One facet of non-belief still leaves me puzzled. No one has discussed this before, at least I have not seen it. The two terrifying aspects of the universe. What if there is absolutely no end to it, the other being, what if there IS an end. I find no problem wrapping my mind around there is no Theist God, all the evidence is there. But how can we, at our un-evolved state, grasp the immensity of a non-ending, or ending universe without clinging to inbred superstitious awe of some immense other power or force. I wldome your comments and advice.

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I have no idea what you mean. I find it totally easy to understand that something is finite without any superstition. My life and the heat life of the universe, ending in my death and the heat death of the universe respectively, are finite,and I understand that just fine without superstitions.
I wonder what it is that is terrifying?
If it is infinite, then that is gorgeous! If it is finite, it is so vast in comparison to us, that it may well never be fully seen or explored by humans. Perhaps your brain is seeing the many beautiful possibilities?
I find no terror, unrest or inbred superstitious awe in the either infinite or the finite universe...or multiverse should that hypothesis play out. The fear of the unknown is part of reason we have make believe deities in the first place. FOD, do we fancy ourselves a "deist"?
Terrifying? Shirley you jest? For us, here and now it is, at best, a philosophical question. The universe may end - somehow, or it may continue - in some form, forever. Either way, what possible relavence could it have to beings such as we, whose existence, both individually and as a species, is the merest flicker? If it does end it will only be many billions of years after we have ended.
I think I have stated my thought with the wrong words. I am not a believer in the mystical or god like entities. Lobo made an excellent point, it really does not matter either way to us with our short time here. I just was pondering the concept of traveling for eternity and still having a long way to go. Mind boggling but you are all right "not terrifying". I thank you for you comments, but most of all, am thankful that we have the Nexus to allow us to express ourselves. thanks all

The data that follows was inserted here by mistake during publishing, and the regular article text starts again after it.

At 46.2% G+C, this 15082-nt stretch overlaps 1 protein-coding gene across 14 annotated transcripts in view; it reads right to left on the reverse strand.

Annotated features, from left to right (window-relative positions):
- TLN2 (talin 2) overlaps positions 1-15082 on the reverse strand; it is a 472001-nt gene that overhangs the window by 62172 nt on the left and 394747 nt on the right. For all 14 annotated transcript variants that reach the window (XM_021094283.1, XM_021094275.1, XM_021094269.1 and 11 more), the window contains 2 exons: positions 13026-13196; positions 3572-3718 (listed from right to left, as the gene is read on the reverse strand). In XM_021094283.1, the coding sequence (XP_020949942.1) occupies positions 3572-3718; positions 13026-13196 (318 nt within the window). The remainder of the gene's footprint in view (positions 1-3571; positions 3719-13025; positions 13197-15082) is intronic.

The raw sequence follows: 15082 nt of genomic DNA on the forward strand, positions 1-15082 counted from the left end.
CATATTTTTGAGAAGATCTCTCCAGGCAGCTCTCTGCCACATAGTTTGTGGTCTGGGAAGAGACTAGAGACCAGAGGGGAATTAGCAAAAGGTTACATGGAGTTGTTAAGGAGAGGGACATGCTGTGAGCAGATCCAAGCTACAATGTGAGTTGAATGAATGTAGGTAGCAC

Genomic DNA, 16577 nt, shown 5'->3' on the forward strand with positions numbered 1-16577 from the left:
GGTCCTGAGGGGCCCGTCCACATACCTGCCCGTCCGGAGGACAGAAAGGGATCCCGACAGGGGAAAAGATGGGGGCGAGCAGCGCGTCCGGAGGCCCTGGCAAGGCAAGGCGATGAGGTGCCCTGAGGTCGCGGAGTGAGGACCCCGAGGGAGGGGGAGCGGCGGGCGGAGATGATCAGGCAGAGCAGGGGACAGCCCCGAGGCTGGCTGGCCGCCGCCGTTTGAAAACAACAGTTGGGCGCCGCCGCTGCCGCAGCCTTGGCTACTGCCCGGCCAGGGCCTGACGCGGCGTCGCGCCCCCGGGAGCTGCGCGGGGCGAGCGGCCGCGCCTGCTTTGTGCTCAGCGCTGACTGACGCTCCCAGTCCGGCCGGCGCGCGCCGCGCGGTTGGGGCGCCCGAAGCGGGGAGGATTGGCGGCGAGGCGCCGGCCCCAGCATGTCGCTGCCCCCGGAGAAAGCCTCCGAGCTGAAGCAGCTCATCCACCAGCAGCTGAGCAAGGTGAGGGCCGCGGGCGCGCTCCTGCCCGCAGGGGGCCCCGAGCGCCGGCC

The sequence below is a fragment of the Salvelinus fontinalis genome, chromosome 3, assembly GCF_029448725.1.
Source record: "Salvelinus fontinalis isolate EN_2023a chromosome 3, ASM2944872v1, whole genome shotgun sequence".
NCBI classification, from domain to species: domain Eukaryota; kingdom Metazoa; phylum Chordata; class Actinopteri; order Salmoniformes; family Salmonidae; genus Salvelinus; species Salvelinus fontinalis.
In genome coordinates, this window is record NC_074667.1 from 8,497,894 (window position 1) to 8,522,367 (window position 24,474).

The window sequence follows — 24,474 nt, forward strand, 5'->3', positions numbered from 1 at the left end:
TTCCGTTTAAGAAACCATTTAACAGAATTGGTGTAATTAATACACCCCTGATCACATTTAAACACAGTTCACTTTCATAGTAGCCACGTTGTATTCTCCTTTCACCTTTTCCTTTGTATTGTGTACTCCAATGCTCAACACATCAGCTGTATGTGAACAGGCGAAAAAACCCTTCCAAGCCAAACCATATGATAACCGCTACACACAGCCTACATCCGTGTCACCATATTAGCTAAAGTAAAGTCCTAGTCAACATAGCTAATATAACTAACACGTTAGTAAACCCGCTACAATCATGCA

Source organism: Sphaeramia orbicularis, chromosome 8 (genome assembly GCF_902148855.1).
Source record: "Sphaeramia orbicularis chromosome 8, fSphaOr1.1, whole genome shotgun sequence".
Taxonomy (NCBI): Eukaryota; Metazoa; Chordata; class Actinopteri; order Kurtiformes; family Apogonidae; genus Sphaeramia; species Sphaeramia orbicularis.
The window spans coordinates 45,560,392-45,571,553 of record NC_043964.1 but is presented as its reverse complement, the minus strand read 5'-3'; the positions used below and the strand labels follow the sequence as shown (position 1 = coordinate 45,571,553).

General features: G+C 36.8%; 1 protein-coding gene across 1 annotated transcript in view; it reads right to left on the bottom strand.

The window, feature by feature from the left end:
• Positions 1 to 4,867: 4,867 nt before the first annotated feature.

"The two terrifying aspects of the universe. What if there is absolutely no end to it, the other being, what if there IS an end. "

Why? do you feel you would fly off forever? or possibly your second option is smacking into a wall or falling off the edge? I don't want to make light of your concern, but personally I don't think about the Universe much.

I do think about my local environment & how we are having fish and bird die offs in our lakes, and the fact that the tent catepillars have eaten the leaves from hundreds of acres of our forests locally (literally!) the universe is the least of my worries, but hey thats just me.

As far as being un-evolved I think some might evolve to survive the toxic environment we have created in the past 150 years and I need no "inbred superstitious awe" to appreciate the beauty of a storm or the changing seasons or appreciating the fact that occasionally I get to see the northern lights.

Be good, be kind and enjoy the moment, thats really all we have.
I have given the universe a lot of thought, spent many many hours reading on all sorts of phenomena, theories, physics, and formed my own ideas and opinions based on them. I had more or less concluded that it is finite, although the edge could not be reached due to the rate of expansion and the edge not being quite like the edge of, say, a bubble of air.
Not to long ago, however, I got a new insight while working on a short essay for mathematics which has led me to adjust my view; the universe would appear to simultaneously be finite and infinite. I will attempt to explain.

I would considered it to be finite for at least one of two reasons, namely that it won't be around forever (although "forever" is an interesting and debatable notion and might not even really apply), and/or that the "volume" it resides in is of finite size, although not technically a volume, as the "exterior" of the universe lacks spacial dimension, but if it had, the universe would be measurable. The reasons for it not being around forever would be theories such as the Big Crunch or the Big Freeze (which I think would also result in a type of crunch as the energy would have become too thin-spread to sustain the dimensional structure of the universe, causing utter collapse of existence "as we know it"). I do not believe the universe could reach a stable state, and even if it did, it wouldn't be any different from not existing to anything contained within it.